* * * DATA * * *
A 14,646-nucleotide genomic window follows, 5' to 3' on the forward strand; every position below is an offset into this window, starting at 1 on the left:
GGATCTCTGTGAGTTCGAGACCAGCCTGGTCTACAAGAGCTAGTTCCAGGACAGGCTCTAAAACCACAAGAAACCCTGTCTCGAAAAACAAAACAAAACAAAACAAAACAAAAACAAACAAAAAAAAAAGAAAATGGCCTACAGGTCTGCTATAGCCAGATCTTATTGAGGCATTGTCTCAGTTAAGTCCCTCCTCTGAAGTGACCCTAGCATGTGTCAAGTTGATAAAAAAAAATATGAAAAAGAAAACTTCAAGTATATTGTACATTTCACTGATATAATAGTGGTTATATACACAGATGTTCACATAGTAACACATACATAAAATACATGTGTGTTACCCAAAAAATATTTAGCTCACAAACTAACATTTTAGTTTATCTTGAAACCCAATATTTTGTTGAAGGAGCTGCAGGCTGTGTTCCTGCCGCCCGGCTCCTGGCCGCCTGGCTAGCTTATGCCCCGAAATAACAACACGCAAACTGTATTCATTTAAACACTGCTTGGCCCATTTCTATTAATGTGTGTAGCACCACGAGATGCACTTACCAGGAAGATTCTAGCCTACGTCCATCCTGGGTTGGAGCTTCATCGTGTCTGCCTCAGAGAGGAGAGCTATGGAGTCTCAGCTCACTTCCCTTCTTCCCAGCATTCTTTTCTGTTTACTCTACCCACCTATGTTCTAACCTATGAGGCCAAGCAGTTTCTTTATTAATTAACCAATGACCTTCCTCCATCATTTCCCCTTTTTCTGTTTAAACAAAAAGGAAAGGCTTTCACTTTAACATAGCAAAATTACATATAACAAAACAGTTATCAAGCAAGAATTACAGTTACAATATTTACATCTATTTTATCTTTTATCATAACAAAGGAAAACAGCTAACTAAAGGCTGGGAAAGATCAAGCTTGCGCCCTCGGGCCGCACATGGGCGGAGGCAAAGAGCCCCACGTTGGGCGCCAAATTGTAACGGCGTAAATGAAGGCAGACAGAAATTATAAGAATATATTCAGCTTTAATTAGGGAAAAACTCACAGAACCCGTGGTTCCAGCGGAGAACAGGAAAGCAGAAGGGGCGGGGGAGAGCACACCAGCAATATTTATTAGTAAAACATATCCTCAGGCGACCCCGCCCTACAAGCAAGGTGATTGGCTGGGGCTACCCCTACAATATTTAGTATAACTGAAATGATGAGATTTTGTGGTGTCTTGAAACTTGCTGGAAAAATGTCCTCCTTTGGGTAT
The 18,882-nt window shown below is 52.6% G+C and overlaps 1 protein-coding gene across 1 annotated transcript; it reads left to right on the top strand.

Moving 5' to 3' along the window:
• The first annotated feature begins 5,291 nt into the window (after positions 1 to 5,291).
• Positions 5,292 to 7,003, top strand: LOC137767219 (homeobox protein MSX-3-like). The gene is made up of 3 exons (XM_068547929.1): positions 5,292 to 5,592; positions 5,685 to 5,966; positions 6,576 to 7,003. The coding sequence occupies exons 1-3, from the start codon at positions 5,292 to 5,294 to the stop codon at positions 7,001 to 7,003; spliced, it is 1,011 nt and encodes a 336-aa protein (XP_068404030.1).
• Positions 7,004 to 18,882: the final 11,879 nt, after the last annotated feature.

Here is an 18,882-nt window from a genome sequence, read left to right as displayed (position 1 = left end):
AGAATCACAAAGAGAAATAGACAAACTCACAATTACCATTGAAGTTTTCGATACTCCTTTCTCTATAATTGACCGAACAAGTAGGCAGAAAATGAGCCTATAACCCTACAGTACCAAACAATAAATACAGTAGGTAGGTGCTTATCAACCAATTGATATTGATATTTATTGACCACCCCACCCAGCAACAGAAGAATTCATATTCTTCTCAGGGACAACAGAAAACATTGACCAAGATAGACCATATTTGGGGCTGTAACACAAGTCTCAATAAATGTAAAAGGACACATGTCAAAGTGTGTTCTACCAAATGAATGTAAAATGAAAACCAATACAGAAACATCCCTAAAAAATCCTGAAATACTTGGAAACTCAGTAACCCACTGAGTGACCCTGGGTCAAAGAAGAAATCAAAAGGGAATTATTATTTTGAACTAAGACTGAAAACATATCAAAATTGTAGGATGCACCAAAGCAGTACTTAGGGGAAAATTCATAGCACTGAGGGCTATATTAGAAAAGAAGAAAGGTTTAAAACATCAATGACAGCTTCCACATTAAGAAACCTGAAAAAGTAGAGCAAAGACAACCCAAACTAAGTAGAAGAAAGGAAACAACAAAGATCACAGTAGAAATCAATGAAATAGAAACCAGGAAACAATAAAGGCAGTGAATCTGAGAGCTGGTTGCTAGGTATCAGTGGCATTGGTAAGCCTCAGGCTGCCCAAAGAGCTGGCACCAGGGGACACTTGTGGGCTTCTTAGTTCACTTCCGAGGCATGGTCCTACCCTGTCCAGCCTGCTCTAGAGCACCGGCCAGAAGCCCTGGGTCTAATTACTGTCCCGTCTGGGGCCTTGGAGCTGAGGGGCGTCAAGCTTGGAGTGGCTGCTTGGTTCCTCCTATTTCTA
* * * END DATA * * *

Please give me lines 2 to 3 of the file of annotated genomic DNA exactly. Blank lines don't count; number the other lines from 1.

GGATCTCTGTGAGTTCGAGACCAGCCTGGTCTACAAGAGCTAGTTCCAGGACAGGCTCTAAAACCACAAGAAACCCTGTCTCGAAAAACAAAACAAAACAAAACAAAACAAAAACAAACAAAAAAAAAAGAAAATGGCCTACAGGTCTGCTATAGCCAGATCTTATTGAGGCATTGTCTCAGTTAAGTCCCTCCTCTGAAGTGACCCTAGCATGTGTCAAGTTGATAAAAAAAAATATGAAAAAGAAAACTTCAAGTATATTGTACATTTCACTGATATAATAGTGGTTATATACACAGATGTTCACATAGTAACACATACATAAAATACATGTGTGTTACCCAAAAAATATTTAGCTCACAAACTAACATTTTAGTTTATCTTGAAACCCAATATTTTGTTGAAGGAGCTGCAGGCTGTGTTCCTGCCGCCCGGCTCCTGGCCGCCTGGCTAGCTTATGCCCCGAAATAACAACACGCAAACTGTATTCATTTAAACACTGCTTGGCCCATTTCTATTAATGTGTGTAGCACCACGAGATGCACTTACCAGGAAGATTCTAGCCTACGTCCATCCTGGGTTGGAGCTTCATCGTGTCTGCCTCAGAGAGGAGAGCTATGGAGTCTCAGCTCACTTCCCTTCTTCCCAGCATTCTTTTCTGTTTACTCTACCCACCTATGTTCTAACCTATGAGGCCAAGCAGTTTCTTTATTAATTAACCAATGACCTTCCTCCATCATTTCCCCTTTTTCTGTTTAAACAAAAAGGAAAGGCTTTCACTTTAACATAGCAAAATTACATATAACAAAACAGTTATCAAGCAAGAATTACAGTTACAATATTTACATCTATTTTATCTTTTATCATAACAAAGGAAAACAGCTAACTAAAGGCTGGGAAAGATCAAGCTTGCGCCCTCGGGCCGCACATGGGCGGAGGCAAAGAGCCCCACGTTGGGCGCCAAATTGTAACGGCGTAAATGAAGGCAGACAGAAATTATAAGAATATATTCAGCTTTAATTAGGGAAAAACTCACAGAACCCGTGGTTCCAGCGGAGAACAGGAAAGCAGAAGGGGCGGGGGAGAGCACACCAGCAATATTTATTAGTAAAACATATCCTCAGGCGACCCCGCCCTACAAGCAAGGTGATTGGCTGGGGCTACCCCTACAATATTTAGTATAACTGAAATGATGAGATTTTGTGGTGTCTTGAAACTTGCTGGAAAAATGTCCTCCTTTGGGTAT
The 18,882-nt window shown below is 52.6% G+C and overlaps 1 protein-coding gene across 1 annotated transcript; it reads left to right on the top strand.